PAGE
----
You may have read our previous blog post titled “A Breakdown of Amazon Fees“
One of the “Adjustment” financial events we listed was “ReturnPostageBilling_postage”. This was a shipping fee to compensate the buyer for shipping items back when seller was at fault.
It would be very useful to know which Amazon Order this charge belongs to. Actually, on Seller Central you see exactly this. Here is an example:
You would think then that the ListFinancialEvents API call would then return the same useful data. However, this is the data that is returned for this same event:
<AdjustmentEvent> <AdjustmentType>ReturnPostageBilling_postage</AdjustmentType> <AdjustmentAmount> <CurrencyAmount>-4.98</CurrencyAmount> <CurrencyCode>USD</CurrencyCode> </AdjustmentAmount> <PostedDate>2020-09-28T23:17:40.030Z</PostedDate> </AdjustmentEvent>
As you can see, there is no data returned associating this adjustment event to the 111-4301005-2005047 Amazon Order.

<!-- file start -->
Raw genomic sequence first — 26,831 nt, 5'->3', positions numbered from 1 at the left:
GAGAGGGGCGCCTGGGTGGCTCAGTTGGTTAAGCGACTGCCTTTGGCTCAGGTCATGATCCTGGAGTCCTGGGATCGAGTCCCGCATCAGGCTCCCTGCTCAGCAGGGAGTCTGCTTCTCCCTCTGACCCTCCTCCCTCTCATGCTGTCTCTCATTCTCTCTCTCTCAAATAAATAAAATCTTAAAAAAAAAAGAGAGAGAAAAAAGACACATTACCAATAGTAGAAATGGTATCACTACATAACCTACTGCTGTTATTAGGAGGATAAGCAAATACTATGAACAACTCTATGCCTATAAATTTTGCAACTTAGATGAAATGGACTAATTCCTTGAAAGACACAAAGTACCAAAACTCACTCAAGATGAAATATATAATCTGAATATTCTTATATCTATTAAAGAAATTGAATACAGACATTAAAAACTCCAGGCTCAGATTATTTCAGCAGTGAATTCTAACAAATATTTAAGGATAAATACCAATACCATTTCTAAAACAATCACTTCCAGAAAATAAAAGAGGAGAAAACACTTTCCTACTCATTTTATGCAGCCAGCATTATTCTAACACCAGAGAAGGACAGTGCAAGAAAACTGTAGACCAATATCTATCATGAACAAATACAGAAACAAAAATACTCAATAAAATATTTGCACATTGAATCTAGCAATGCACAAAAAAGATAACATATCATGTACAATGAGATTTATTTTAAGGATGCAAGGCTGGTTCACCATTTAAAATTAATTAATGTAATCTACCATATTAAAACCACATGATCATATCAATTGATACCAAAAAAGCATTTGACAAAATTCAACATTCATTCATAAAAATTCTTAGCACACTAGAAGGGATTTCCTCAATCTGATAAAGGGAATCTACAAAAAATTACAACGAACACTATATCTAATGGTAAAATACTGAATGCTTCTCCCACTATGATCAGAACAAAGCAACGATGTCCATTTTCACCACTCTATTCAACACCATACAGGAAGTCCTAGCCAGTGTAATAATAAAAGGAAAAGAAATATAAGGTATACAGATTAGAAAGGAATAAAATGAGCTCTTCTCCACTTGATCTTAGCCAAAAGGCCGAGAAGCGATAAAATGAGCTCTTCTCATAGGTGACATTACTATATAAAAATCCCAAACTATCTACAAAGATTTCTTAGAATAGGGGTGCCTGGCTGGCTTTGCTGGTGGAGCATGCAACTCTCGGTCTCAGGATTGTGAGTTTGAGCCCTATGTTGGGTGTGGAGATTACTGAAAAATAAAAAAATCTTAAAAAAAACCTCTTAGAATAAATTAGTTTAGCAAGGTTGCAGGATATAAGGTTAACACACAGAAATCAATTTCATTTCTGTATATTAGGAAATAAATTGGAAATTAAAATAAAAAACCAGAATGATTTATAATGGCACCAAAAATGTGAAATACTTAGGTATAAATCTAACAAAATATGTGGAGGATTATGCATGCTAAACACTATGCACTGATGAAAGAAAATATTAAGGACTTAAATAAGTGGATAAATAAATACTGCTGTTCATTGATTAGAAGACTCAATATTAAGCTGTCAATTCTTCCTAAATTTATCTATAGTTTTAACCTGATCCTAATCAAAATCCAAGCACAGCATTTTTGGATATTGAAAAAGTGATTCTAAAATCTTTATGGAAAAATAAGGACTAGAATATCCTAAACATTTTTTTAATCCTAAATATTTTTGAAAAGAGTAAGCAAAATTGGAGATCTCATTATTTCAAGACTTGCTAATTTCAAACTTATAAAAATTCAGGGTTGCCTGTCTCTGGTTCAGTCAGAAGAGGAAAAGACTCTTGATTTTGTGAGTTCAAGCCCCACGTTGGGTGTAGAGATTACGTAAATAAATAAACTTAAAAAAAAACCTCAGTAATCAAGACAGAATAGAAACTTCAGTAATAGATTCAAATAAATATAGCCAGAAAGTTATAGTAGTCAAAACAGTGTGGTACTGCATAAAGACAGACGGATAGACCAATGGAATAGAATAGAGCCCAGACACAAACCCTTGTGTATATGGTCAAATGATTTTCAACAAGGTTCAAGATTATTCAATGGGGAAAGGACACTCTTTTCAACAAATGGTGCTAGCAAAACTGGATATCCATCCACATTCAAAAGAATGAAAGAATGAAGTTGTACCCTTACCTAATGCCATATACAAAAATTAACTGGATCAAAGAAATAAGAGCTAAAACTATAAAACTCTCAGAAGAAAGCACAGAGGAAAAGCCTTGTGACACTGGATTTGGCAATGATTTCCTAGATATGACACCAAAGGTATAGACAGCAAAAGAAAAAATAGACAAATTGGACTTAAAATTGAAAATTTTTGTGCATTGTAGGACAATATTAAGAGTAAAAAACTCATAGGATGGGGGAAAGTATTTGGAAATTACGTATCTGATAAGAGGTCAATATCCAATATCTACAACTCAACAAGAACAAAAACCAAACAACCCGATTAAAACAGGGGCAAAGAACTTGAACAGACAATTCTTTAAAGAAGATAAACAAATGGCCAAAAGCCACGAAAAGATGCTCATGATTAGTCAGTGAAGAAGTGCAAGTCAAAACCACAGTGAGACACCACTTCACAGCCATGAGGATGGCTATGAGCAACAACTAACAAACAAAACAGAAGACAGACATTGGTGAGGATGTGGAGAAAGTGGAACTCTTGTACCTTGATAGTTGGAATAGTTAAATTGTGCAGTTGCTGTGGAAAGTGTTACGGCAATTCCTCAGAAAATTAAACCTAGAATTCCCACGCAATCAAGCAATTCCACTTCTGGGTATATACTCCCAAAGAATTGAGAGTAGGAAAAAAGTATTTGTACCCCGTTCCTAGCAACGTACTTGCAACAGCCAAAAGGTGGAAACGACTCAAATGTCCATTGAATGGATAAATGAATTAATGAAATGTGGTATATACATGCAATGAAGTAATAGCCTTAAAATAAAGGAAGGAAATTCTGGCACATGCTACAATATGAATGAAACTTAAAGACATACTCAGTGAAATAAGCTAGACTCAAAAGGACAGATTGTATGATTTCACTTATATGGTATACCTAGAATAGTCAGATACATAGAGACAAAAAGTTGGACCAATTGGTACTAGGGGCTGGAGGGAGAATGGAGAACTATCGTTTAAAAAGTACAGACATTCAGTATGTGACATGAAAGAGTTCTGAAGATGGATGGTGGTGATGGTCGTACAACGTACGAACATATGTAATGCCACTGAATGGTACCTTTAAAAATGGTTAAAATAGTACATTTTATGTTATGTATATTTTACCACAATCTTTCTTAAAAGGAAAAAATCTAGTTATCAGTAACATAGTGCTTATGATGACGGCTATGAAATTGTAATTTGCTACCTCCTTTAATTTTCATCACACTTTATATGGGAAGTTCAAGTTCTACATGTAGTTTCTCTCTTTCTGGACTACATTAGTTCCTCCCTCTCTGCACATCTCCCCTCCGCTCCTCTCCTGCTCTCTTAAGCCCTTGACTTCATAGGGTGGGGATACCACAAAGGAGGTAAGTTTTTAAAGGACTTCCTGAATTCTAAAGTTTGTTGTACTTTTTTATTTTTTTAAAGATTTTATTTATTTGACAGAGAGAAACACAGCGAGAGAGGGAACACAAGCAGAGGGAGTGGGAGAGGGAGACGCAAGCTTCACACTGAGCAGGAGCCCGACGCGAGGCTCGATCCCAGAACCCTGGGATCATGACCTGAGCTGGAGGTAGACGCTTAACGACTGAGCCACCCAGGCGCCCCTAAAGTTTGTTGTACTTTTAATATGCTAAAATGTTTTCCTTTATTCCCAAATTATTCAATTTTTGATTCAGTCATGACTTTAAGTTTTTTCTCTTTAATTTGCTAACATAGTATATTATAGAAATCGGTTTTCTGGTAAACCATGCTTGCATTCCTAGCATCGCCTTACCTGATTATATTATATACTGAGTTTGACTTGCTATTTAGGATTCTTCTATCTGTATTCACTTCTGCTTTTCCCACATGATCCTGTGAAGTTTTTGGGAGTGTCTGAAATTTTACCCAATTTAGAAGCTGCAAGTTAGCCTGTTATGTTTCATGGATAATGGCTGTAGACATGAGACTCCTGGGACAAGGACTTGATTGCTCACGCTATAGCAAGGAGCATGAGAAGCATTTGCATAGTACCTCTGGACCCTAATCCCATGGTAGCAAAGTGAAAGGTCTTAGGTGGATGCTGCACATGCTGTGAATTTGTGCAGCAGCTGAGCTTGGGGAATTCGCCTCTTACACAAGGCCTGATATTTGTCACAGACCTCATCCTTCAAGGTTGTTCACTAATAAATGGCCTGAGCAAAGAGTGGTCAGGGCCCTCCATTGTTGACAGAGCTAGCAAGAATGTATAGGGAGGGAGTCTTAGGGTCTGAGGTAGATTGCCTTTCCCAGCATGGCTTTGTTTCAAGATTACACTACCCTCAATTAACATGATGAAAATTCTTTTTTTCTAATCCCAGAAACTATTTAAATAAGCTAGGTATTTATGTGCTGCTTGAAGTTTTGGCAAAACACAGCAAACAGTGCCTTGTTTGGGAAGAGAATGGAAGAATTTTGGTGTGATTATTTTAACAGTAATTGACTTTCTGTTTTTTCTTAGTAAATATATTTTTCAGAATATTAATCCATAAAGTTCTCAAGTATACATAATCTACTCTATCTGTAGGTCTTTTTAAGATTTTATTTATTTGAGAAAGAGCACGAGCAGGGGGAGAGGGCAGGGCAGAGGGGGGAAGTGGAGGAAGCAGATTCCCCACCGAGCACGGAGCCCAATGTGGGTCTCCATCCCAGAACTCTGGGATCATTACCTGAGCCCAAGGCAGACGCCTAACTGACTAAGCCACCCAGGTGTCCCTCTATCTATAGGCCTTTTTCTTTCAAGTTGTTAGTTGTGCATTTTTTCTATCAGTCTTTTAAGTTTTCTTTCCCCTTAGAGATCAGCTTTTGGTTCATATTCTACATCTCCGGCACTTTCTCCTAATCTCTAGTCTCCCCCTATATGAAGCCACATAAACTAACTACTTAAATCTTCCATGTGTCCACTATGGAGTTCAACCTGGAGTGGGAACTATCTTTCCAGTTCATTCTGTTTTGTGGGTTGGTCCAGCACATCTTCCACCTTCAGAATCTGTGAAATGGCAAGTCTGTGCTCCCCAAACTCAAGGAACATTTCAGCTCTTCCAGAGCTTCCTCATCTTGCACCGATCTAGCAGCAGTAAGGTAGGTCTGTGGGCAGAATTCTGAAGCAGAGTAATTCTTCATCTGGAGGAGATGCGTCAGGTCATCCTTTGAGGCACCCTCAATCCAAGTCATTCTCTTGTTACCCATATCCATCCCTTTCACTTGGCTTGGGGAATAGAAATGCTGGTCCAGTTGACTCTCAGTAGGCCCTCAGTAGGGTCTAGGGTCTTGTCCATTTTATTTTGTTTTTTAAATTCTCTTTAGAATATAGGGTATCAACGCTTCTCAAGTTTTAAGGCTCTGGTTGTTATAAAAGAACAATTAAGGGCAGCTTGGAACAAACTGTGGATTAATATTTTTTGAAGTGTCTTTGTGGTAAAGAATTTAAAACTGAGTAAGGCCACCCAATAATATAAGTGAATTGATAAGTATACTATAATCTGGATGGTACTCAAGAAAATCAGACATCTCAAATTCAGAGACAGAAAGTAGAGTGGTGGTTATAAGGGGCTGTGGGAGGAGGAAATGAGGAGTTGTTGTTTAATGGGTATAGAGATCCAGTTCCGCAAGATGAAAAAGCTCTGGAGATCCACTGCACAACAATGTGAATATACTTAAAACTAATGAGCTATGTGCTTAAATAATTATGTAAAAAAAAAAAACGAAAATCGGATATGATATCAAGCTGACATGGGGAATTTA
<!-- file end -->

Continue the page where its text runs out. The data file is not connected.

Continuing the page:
What makes this even more inconsistent, is if you call the ListFinancialEvents API with a filter of “AmazonOrderId=111-4301005-2005047”, this adjustment event is included in the results.
What this means is that if you are utilizing a 3rd party service or your own scripts to gather Amazon financial data with associating to the underlying transaction (an important step to understand Product True Profit). This adjustment event will have to be manually researched to find out the Amazon Order it belongs to, rather than have that data provided by Amazon (data which it clearly has).
This is an example of one of the many inconsistencies/bugs in the Amazon ecosystem that makes financial accounting for Amazon Sellers challenging. I hope to make as many of these issues known and documented.